When it was introduced in the late 90s, the original Honda CR-V was an innovative car-based SUV that promised to combine an SUV’s all-weather capabilities and high seating position with a car’s fuel economy. It was a formula that was wildly successful, and which spawned rivals like the Toyota RAV-4, Hyundai Tucson, and- depending on who you ask- the Mercedes-Benz GLK350 a decade later. Since then, the CR-V has been redesigned four times. With each redesign, the little SUV has grown slightly bigger, to the point that there was now a gap in Honda’s product line for a small, practical little SUV just about the size of that first-generation CR-V.
Enter: the 2016 Honda HR-V EX-L Navi AWD
Based on the excellent Honda Fit and fitted with Honda’s Real Time AWD system, the 2016 Honda HR-V we tested was more than capable of handling my generally suburban commute- and gave no indication that it would slip up once “real winter” sets in here in Chicago. The HR-V’s clean, intuitive interior design and 5-star safety rating should also help the little SUV find buyers- but what about the sub-CR-V size? Is the HR-V just too small to be practical?
2016 Honda HR-V | Just Right
In a word: No. In more words, the 2016 Honda HR-V may not take up any more garage space than its Chevy Trax or Fiat 500X competition, but it’s worlds ahead of both in terms of practicality.
“Worlds ahead,” I hear you ask. “Really?”
Yes, really. Whereas the Fiat cute-ute could barely fit a folded-up umbrella stroller, the 2016 Honda HR-V swallowed up the much larger City GT stroller, a diaper bag, my daughter’s pink folding chair (shown), and the new Sit n’ Stand 2-kid stroller we just bought. At the same time. Meanwhile, the Chevy Trax is just nowhere- without room for even the tiniest of folding strollers, the Trax is totally useless as a family car.
In addition to real, actually usable cargo space, the HR-V is comfortable enough for two midwestern American adults (read: large adults) a toddler in a massive baby seat, and a twelve-year-old to happily tool around in all day. Trying the same trick in either of the previously mentioned vehicles will make everyone claustrophobic quickly.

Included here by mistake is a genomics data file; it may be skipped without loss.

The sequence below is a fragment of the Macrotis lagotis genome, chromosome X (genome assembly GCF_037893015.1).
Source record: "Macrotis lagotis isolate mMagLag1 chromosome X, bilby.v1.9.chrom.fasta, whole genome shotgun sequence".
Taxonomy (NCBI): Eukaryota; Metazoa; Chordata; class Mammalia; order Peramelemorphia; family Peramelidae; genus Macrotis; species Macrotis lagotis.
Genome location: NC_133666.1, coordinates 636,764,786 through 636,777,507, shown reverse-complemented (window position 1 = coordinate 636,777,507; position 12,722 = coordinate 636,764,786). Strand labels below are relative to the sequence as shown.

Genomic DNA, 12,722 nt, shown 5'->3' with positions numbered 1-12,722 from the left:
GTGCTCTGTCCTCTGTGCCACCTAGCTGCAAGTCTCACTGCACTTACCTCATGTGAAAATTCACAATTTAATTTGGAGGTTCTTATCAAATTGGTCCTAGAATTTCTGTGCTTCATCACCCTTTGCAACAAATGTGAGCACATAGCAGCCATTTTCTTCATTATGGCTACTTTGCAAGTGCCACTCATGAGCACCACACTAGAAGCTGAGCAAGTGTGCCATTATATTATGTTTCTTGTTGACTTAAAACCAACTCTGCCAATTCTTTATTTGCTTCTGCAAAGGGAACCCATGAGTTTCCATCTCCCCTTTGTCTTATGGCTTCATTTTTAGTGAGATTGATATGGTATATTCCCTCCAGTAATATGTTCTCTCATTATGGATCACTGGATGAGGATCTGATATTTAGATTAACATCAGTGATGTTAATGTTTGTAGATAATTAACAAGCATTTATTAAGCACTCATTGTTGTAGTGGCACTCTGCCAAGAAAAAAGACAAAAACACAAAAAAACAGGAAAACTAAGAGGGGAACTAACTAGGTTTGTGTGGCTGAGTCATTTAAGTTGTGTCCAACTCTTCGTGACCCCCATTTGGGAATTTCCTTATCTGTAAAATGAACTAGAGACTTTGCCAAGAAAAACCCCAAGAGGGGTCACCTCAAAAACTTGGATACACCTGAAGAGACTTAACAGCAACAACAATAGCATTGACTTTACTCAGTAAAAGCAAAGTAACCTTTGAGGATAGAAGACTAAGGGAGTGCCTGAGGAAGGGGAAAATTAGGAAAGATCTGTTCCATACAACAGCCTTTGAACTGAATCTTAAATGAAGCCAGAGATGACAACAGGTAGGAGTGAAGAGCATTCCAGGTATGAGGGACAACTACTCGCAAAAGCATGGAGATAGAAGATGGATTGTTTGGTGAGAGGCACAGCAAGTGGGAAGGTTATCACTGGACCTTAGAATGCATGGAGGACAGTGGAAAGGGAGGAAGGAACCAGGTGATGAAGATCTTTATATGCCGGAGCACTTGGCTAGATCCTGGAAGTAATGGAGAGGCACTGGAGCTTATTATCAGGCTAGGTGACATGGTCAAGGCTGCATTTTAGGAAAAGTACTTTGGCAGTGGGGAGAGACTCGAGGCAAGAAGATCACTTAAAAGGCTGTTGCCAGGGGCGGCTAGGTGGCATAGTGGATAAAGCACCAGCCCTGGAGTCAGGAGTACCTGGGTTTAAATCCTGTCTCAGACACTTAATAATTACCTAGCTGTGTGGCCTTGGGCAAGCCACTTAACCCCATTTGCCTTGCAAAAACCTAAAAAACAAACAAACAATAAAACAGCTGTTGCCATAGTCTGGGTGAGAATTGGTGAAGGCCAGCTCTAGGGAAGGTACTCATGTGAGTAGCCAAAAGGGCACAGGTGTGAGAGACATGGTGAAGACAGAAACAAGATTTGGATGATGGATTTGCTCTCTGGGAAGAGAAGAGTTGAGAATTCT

Where does that leave us with the 2016 Honda HR-V? I think it leaves us with a small SUV that isn’t too small, isn’t too big, and fits nicely in an urban garage while giving back just a bit under the 29 combined MPG rating during the week I had it- which brings me to the very clever way the new HR-V “grades” your driving.
2016 Honda HR-V | Gamification of Green
At idle, the ring around the speedo is either blue or white- but that changes to green when you’re driving economically, or a reddish-purple when it decides you’re burning too much gas. It was annoying at first, but after I started thinking about “getting green” as a game, it started to get entertaining and my avg. MPG did creep upwards. It wasn’t a party, but it was more entertaining than “Elmo’s Got the Moves” for the thirtieth time, anyway.
So, that said, I think the 2016 Honda HR-V is a strong contender in the tiny SUV market. And, frankly, the only one I’ve driven (so far) that I’d even consider as a daily driver for a (relatively) young, growing family.
Original content from Gas 2.